Supporting Women Workers in China: How HR and NGOs Should Adapt

March 29, 2013
  • Jason Ho

    Former Manager, Advisory Services & CTI, BSR

Jason Ho, Manager, Advisory Services and CTI, BSR

A new BSR report, Between the Lines: Listening to Female Factory Workers, demonstrates the diversity of women’s career aspirations, which vary across different industries, educational backgrounds, and age groups. Some women want to own their business, or advance to the management level, while others don’t express interest in changing positions. In order for stakeholders to work effectively with women to address their unique challenges, they should first speak directly to the women to understand their needs and wants. Human resources functions in factories need to adapt, and NGOs that work specifically with female workers need to build their own capacity to engage effectively with the women they seek to empower.

Coinciding with Women’s International Day on March 8, BSR’s team in Guangzhou invited a group of stakeholders to share their perspectives about ways to effectively address China’s new generation of female factory workers. The following is a summary of what they said:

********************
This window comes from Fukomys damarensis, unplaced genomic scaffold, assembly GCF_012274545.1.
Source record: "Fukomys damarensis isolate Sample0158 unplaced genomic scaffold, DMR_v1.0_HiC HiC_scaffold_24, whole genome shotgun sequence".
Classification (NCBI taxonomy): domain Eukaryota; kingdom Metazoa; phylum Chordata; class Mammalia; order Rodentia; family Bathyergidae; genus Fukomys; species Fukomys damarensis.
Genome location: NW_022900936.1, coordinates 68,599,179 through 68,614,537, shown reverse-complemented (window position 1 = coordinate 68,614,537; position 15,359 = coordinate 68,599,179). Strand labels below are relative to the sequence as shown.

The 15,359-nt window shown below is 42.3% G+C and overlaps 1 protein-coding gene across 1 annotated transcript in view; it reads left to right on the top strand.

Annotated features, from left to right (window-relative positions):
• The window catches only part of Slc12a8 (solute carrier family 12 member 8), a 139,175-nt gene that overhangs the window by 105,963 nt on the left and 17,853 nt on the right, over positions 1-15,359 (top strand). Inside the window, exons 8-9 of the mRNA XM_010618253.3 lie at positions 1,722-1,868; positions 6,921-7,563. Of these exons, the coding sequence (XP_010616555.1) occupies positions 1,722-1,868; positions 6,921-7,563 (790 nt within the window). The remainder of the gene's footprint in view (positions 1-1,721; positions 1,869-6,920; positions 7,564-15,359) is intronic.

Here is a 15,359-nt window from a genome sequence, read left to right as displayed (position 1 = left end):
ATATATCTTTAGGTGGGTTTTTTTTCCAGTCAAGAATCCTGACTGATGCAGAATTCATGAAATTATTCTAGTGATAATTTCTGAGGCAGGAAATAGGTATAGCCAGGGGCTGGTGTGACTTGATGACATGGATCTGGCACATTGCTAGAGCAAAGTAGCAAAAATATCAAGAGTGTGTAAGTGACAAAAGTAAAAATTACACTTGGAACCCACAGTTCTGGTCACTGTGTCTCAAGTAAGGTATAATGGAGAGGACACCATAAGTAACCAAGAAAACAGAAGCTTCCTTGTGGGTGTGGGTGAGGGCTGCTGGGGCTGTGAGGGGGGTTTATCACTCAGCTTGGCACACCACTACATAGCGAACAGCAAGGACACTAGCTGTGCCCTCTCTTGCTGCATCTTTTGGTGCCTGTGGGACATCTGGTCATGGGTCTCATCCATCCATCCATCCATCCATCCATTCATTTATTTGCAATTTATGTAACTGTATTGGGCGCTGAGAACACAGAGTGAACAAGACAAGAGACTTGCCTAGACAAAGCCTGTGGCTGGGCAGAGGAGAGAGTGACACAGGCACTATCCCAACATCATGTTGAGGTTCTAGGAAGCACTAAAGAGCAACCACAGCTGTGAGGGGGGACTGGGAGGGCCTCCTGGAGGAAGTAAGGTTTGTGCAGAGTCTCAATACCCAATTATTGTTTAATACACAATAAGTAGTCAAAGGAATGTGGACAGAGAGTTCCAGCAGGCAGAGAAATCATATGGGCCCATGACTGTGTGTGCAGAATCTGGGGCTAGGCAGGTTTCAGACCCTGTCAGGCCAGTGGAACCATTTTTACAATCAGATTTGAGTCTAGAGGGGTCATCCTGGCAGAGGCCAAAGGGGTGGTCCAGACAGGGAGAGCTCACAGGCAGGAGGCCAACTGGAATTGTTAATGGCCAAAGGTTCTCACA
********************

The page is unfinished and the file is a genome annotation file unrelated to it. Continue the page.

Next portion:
• Factory Management: Human resources management within factories has traditionally focused on employment law and compliance issues. To effectively manage the increasingly diverse set of workers’ needs, HR teams have to evolve and be able to not only identify potential leaders but also develop clear and transparent links between performance and promotion, and oversee the development of worker committees—an essential component of capacity-building programs within factories.
  • NGOs: Those specializing in women’s issues strongly believe that community support and networking can be an invaluable resource for female workers. To do this effectively requires female NGO leaders skilled in developing partnerships to establish long-term roots within the local community and connections with workers.
  • Workers: Many see an opportunity to increase their knowledge base and personal development but would like employers to provide them with a clear concept of leadership in the factory context and beyond. They also want support from employers for personal development and access to information on career paths. Committees of female workers would be one platform where workers could develop a social network that can operate effectively within a mobile networked environment—where much of the communication between workers already takes place.

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